The characters in the new TV anime are designed by Naoyuki Asano, and Takahashi has said she approves of his creations.

“I think you can enjoy watching them even if you compare them to the older version,” she said. “It’s a really silly story, so I hope you just enjoy it as it is if you’re watching it for the first time.”

Screaming ‘Argh!’

“I was surprised and elated that I could participate in a work I loved even before becoming a voice actor,” said Hiroshi Kamiya, who provides the voice of Ataru.

The Yomiuri Shimbun
Hiroshi Kamiya

Kamiya has been a big fan of “Urusei Yatsura” since childhood. He first encountered the work as a TV anime when he was in elementary school. In junior high, he bought every volume of the manga, using his otoshidama New Year’s cash presents and read them avidly many times.

“The way Ms. Rumiko [Takahashi] arranges the panels to convey the story is genius,” Kamiya said. “There are a lot of characters, but their roles are clear, and the manga is easy to read. I love this work so much. Now I understand it was made to entertain readers all the time.”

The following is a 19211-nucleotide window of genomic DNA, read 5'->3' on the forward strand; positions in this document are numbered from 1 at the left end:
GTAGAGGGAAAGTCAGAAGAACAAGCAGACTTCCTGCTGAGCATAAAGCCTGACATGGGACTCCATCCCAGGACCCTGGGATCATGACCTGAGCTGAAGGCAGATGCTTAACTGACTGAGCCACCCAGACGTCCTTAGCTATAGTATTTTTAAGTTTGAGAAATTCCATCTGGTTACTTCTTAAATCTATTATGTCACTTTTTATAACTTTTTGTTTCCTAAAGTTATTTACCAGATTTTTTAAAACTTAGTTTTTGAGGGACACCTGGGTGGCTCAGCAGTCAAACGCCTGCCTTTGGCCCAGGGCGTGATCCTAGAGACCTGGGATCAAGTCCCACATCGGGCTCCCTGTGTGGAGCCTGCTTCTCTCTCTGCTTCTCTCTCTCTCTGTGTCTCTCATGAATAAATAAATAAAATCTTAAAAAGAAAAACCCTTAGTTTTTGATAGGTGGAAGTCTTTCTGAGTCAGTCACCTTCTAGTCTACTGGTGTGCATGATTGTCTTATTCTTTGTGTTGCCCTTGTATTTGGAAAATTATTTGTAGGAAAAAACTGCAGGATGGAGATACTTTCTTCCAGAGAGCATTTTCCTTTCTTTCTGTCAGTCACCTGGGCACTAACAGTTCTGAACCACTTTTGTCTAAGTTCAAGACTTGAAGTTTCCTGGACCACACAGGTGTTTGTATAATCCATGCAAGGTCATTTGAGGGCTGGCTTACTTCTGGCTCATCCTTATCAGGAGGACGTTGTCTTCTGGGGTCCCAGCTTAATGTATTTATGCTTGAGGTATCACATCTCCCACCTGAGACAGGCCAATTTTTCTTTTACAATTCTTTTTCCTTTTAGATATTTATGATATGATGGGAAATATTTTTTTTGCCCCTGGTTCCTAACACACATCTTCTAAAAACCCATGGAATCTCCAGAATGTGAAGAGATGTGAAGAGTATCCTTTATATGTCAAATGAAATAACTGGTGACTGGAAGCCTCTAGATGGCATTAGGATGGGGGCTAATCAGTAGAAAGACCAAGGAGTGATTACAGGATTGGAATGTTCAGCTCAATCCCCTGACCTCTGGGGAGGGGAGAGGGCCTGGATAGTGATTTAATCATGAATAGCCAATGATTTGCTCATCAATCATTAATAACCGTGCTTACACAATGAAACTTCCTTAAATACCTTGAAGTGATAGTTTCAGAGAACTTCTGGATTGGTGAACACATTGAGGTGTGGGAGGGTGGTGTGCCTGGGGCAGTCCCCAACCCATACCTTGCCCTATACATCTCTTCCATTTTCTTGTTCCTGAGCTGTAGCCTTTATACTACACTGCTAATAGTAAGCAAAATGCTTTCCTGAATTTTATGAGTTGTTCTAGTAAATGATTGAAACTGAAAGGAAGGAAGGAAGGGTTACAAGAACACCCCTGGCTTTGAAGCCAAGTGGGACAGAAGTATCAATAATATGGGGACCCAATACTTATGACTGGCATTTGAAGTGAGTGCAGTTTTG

Every episode includes a scene in which Ataru has a big reaction, such as slamming a stupid joke or getting an electric shock from Lum.

“I thought I should work the hardest in those scenes, hoping they’ll get some laughs. Scenes like the ones with the electric shocks often end with me screaming ‘Argh!’ They really wear me out. I also have to do violent fluctuations in each and every line,” Kamiya said laughing.

©Rumiko Takahashi, Shogakukan / “URUSEIYATSURA” production committee
Ataru gets an electric shock from Lum.

He said Sumire Uesaka and he were able to achieve a pleasant rhythm in their conversation scenes.